How to Help Someone Struggling with Substance Use Disorder

7 min read  |  August 29, 2022  | 
Disponible en Español |

It has been said that coping with alcoholism is like boxing an invisible opponent. The same holds true for drug use. The behaviors and consequences associated with substance abuse disorders affect friends, family, and employers. 

How do you help someone struggling with drugs or alcohol while also taking care of yourself?

There is a path forward. How you intervene (or choose not to) may help or hinder the situation. 

When you observe ongoing changes in someone’s personality, mood, or behavior, the problem may be obvious. 

“However, some individuals are better at compensating or disguising maladaptive behavior, so they can appear to remain highly functional despite their drug or alcohol dependency,” says Spencer Eth, M.D., professor and director of the Addiction and Forensic Psychiatry Fellowship Programs at the University of Miami Health System. 

Familiarize yourself with the symptoms of a substance use disorder, then speak to a health care provider or mental health professional if you’re unsure how advanced the problem has become. 

“It is not always easy to decide what may be causing a perceived change in a person’s mood, relationships, or behavior,” he says. “In fact, many signs of impairment are non-specific and may be symptoms of medical or psychiatric illness.” 

To understand what constitutes alcoholism, take a look at the U.S. Guidelines for Drinking. Attending Al-Anon or Nar-Anon support groups may bring clarity to a confusing situation. 

Empathy or unconditional love may not be your default reaction when someone’s drinking or drug use negatively impacts your life. 

“It may help to consider that substance use disorders are classified as mental conditions, not failures of willpower or moral weakness. Some people may be genetically vulnerable to develop these disorders even at an early age,” says Dr. Eth. Others self-medicate with drugs or alcohol to relieve the distress of an untreated mental health issue, such as depression, anxiety, or PTSD.  

Using opioid medications to alleviate chronic and severe pain is another risk factor for a substance use disorder.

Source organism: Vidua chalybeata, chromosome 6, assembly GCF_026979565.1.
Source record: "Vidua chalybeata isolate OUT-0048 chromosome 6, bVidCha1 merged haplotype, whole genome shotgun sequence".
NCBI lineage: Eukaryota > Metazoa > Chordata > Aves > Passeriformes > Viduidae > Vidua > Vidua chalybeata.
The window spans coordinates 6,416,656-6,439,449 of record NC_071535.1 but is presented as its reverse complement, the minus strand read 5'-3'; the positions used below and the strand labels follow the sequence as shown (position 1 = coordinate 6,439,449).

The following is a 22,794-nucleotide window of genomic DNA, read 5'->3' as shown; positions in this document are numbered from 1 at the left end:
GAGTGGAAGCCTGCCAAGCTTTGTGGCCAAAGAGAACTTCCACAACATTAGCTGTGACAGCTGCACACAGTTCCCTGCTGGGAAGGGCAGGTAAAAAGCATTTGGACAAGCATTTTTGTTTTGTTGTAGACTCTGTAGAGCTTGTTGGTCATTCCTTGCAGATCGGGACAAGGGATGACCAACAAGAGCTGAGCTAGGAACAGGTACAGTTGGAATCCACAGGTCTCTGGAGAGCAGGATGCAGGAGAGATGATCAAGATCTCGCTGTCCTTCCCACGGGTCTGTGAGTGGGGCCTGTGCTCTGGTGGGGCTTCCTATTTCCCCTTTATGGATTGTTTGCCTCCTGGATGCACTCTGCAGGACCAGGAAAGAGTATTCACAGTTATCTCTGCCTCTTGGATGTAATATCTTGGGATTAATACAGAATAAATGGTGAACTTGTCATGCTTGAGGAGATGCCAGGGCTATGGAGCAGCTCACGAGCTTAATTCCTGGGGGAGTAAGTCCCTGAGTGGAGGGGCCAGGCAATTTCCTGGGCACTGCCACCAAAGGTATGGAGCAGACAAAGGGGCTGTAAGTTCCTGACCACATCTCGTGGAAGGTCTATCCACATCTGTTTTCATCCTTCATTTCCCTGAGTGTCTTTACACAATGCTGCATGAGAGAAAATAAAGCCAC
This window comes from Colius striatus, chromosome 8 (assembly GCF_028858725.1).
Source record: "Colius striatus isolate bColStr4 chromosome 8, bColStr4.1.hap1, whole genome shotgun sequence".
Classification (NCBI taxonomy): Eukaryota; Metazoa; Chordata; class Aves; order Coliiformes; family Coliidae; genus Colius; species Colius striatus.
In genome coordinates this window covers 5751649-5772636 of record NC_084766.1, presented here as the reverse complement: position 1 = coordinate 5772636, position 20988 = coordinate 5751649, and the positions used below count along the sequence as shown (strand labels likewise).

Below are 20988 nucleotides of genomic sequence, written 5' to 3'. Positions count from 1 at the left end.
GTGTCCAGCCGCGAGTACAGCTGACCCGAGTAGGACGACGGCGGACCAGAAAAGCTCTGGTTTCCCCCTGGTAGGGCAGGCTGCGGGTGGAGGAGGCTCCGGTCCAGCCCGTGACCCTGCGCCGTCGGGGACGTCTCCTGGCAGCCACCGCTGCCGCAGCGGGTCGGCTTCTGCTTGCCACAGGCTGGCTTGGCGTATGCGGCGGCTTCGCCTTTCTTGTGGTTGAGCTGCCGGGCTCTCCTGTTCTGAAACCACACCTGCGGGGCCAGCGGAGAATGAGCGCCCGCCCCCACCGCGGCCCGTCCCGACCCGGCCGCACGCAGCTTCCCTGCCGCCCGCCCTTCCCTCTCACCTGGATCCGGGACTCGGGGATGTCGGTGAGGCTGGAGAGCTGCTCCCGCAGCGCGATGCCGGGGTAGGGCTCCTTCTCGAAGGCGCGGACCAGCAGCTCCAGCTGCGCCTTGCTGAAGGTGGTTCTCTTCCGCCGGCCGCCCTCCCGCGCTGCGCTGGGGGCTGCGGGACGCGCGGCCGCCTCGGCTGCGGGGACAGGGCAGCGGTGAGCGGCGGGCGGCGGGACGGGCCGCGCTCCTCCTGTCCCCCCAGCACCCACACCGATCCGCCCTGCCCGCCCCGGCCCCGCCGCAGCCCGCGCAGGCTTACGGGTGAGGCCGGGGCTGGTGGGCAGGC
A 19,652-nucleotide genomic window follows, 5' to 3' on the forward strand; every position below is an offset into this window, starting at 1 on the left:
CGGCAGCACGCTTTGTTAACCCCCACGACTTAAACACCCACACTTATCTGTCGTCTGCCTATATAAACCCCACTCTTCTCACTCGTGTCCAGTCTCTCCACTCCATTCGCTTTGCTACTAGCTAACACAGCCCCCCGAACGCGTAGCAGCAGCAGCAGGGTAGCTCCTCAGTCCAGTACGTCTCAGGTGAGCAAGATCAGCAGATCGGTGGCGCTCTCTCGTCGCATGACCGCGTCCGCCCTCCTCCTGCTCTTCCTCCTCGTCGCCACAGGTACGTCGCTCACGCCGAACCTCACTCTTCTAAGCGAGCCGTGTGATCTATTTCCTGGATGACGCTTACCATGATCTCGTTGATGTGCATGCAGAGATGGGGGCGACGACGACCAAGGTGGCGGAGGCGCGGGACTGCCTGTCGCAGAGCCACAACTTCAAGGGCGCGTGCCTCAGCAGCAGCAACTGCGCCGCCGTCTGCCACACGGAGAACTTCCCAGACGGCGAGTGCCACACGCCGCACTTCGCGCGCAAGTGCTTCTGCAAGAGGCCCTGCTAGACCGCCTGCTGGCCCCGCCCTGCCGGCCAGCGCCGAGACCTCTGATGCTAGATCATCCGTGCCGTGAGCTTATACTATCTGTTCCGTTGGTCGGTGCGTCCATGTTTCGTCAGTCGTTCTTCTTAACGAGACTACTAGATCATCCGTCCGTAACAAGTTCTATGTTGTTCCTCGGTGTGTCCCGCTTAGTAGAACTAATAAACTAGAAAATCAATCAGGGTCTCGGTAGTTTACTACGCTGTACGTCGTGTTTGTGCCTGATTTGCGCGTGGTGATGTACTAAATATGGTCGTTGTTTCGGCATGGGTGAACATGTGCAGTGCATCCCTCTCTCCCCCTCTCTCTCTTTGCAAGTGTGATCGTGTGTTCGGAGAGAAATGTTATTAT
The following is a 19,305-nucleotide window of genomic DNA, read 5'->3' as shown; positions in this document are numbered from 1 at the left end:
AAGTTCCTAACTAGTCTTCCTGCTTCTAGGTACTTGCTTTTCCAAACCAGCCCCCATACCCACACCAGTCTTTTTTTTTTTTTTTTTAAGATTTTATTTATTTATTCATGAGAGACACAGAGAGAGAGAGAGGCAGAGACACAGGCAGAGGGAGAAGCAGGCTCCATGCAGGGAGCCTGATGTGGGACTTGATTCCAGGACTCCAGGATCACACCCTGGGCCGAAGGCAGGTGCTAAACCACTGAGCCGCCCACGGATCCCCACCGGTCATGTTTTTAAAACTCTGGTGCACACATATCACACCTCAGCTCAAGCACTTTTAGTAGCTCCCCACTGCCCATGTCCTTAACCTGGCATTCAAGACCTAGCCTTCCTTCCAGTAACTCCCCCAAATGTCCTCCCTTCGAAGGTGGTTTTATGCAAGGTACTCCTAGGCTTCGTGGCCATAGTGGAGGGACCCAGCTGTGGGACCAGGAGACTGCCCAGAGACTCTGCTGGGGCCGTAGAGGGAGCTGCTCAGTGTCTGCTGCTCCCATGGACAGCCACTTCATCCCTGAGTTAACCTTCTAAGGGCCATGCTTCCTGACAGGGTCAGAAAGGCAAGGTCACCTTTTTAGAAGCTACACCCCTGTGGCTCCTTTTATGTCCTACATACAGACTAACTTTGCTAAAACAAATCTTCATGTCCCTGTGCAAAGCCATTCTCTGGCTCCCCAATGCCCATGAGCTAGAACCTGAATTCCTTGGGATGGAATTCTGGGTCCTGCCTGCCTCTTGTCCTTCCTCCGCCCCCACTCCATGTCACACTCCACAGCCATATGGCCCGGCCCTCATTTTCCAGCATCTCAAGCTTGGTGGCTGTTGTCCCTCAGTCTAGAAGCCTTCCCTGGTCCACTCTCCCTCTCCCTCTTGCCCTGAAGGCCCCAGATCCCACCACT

A person raised by a parent with a mental health disorder or a drinking or drug problem may also be susceptible to having difficulty controlling drugs or alcohol use. 

In other words, they didn’t choose this – in a sense, their brains become reprogrammed to intensely crave alcohol or drugs despite the devastation caused by continued use. 

How to start a conversation about substance use disorders

Before speaking to someone about their dependency issues, review these guidelines on navigating difficult discussions from Felicia Gould, Ph.D., a clinical neuropsychologist at UHealth.

There are many ways to support someone trying to stay sober: 

  • Suggest that they see a doctor for a physical exam to rule out underlying issues and to request a referral to mental health services 
  • Educate yourself about addiction
  • See a counselor separately or together, if appropriate
  • Connect the person with treatment, services, and resources such as Alcoholics Anonymous or Narcotics Anonymous support groups, or the SAMHSA hotline, 1-800-662-4357, a national treatment referral and information hotline in English and Spanish
  • Attend Al-Anon or Nar-Anon meetings

Treatment is imperative.

When a patient comes to Dr. Eth with substance use concerns, he starts a dialogue. 

“I speak to the patient about their current and past life experiences to better understand the context of drinking and drug habits. I elicit information about the impact of substance use on their health, relationships, and employment. Recent legal issues, such as an arrest for driving under the influence, can provide the external motivation to face the escalating adverse impact of substance use. The goal is to replace denial with a commitment to change behavior. Sadly, some patients have ‘bottomed out’ before seeking and accepting professional help.”   

If the patient acknowledges a problem, the next step is creating a treatment plan to help them change their behavior.